Microsoft Security Bulletin MS99-049 - Critical
Patch Available for "File Access URL" Vulnerability
Published: November 12, 1999
Originally Posted: November 12, 1999
Microsoft has released a patch that eliminates a vulnerability in Microsoft Windows 95 or Windows 98. The vulnerability could allow a malicious web site or e-mail message to cause the Windows machine to crash, or to run arbitrary code.
Frequently asked questions regarding this vulnerability can be found at http://www.microsoft.com/technet/security/bulletins/fq99-049.mspx.
There is a buffer overflow in the Windows 95 and Windows 98 networking software that processes file name strings. If the networking software were provided with a very long random string as input, it could crash the machine. If provided with a specially-malformed argument, it could be used to run arbitrary code on the machine via a classic buffer overrun attack.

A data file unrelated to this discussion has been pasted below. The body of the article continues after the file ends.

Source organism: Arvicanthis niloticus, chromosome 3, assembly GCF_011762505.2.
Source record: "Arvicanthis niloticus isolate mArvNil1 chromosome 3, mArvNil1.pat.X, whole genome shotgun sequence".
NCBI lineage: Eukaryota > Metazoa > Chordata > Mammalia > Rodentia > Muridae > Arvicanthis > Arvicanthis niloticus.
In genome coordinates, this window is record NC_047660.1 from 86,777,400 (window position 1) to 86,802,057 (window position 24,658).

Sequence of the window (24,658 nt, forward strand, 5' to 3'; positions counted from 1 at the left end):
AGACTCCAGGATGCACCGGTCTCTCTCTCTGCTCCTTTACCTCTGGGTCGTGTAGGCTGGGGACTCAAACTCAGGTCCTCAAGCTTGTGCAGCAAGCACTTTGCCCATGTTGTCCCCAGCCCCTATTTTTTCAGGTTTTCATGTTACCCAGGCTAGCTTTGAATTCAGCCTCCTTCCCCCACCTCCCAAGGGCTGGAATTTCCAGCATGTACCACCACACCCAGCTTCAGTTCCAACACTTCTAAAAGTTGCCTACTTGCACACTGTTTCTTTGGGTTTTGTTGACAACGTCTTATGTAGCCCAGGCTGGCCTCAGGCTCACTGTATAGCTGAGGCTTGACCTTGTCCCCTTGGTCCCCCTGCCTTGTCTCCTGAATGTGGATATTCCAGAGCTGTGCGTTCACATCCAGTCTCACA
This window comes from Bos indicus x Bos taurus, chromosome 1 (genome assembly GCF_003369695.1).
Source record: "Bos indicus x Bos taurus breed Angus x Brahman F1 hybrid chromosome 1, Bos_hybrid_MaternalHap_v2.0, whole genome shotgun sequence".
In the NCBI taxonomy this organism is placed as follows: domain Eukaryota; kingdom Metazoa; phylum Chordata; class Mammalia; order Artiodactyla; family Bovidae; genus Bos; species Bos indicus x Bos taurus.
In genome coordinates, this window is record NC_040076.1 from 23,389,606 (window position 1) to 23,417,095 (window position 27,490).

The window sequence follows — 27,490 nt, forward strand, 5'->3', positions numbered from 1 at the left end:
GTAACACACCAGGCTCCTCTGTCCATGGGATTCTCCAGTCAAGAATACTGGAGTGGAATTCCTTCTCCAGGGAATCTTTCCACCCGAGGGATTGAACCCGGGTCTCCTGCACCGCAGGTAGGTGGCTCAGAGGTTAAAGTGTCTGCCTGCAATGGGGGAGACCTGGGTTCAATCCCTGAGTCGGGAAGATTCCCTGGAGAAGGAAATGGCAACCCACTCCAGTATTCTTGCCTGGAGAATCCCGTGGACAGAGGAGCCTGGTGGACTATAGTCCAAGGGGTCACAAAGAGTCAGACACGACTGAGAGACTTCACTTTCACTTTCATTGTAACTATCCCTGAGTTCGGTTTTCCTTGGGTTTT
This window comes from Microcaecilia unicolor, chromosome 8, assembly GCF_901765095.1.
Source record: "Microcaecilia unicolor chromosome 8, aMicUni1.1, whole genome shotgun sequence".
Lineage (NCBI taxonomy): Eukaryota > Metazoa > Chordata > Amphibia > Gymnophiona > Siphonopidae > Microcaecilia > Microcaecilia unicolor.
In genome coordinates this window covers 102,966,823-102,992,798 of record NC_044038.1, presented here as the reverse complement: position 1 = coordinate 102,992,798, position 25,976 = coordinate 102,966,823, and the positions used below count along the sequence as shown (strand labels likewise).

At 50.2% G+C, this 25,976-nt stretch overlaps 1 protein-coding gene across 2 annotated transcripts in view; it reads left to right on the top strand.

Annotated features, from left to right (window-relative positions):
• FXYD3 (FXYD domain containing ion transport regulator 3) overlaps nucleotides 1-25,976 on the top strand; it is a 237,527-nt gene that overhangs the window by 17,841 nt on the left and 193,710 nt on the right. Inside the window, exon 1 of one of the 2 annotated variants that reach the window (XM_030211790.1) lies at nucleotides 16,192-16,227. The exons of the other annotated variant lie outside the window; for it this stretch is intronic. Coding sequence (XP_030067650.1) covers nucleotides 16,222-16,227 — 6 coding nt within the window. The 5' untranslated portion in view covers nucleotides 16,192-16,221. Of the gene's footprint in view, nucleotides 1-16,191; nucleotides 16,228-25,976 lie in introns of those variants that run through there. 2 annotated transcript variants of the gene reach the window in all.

The vulnerability could be exploited remotely in cases where a file:// URL or a Universal Naming Convention (UNC) string on a remote web site included a long file name or where a long file name was included in an e-mail message.
Affected Software Versions
- The buffer overrun is present in the networking software in all versions of Windows 95 and Windows 98.
Vulnerability Identifier: CVE-2000-0330
- Windows 95:
- Windows 98:
Please see the following references for more information related to this issue.
- Microsoft Security Bulletin MS99-049: Frequently Asked Questions, http://www.microsoft.com/technet/security/bulletins/fq99-049.mspx.
- Microsoft Knowledge Base (KB) article 245729, Windows 95 and 98 File Access URL Update, http://support.microsoft.com/default.aspx?scid=kb;en-us;245729&sd=tech.
(Note: It may take 24 hours from the original posting of this bulletin for the KB article to be visible.)
- Microsoft Security web site, http://www.microsoft.com/technet/security/default.mspx.
Obtaining Support on this Issue
This is a fully supported patch. Information on contacting Microsoft Technical Support is available at http://support.microsoft.com/contactussupport/?ws=support.
Microsoft acknowledges UNYUN, the Shadow Penguin Security Research Group of Japan for bringing this issue to our attention.
- November 12, 1999: Bulletin Created.
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